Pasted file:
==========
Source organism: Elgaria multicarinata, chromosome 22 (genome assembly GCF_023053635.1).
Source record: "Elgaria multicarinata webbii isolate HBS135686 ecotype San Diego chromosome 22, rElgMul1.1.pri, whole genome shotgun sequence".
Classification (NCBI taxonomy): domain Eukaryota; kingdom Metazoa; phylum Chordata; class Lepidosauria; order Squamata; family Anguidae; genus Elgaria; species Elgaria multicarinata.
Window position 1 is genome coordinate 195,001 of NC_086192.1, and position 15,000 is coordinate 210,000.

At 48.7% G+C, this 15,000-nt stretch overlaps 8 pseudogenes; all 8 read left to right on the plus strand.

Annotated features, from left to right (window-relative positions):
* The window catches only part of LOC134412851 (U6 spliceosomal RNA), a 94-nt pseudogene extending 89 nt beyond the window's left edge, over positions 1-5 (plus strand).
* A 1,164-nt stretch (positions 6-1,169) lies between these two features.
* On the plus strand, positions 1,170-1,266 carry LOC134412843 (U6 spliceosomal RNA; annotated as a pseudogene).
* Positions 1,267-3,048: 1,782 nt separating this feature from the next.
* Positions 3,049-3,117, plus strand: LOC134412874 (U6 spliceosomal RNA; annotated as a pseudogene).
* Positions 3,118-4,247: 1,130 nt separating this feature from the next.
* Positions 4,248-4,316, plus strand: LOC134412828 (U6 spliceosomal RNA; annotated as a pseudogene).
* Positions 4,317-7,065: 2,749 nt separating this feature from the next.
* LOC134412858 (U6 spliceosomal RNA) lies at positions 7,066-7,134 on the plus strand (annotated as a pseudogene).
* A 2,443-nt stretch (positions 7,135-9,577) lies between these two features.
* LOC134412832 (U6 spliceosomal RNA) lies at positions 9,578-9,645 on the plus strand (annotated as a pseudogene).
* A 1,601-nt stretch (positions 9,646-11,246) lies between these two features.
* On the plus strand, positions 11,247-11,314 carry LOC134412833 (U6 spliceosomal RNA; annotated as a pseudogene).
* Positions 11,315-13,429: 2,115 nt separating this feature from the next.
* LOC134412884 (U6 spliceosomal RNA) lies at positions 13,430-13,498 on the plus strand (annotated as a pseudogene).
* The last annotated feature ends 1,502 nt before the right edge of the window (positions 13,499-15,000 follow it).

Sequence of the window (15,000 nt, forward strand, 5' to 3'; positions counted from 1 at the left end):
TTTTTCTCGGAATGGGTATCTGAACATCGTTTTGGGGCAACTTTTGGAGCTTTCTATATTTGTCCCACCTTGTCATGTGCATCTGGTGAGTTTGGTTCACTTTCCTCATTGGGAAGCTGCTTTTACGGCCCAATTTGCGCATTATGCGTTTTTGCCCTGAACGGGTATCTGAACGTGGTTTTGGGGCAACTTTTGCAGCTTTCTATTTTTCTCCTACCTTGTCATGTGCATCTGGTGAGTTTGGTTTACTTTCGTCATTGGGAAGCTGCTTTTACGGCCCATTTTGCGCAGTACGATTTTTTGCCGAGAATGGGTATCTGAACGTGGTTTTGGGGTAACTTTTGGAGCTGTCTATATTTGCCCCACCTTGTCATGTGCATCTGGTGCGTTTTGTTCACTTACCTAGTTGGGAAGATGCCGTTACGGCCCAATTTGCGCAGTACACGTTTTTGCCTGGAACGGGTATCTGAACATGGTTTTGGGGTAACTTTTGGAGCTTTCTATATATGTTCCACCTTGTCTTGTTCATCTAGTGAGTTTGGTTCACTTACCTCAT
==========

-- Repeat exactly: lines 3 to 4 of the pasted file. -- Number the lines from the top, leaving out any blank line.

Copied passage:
Classification (NCBI taxonomy): domain Eukaryota; kingdom Metazoa; phylum Chordata; class Lepidosauria; order Squamata; family Anguidae; genus Elgaria; species Elgaria multicarinata.
Window position 1 is genome coordinate 195,001 of NC_086192.1, and position 15,000 is coordinate 210,000.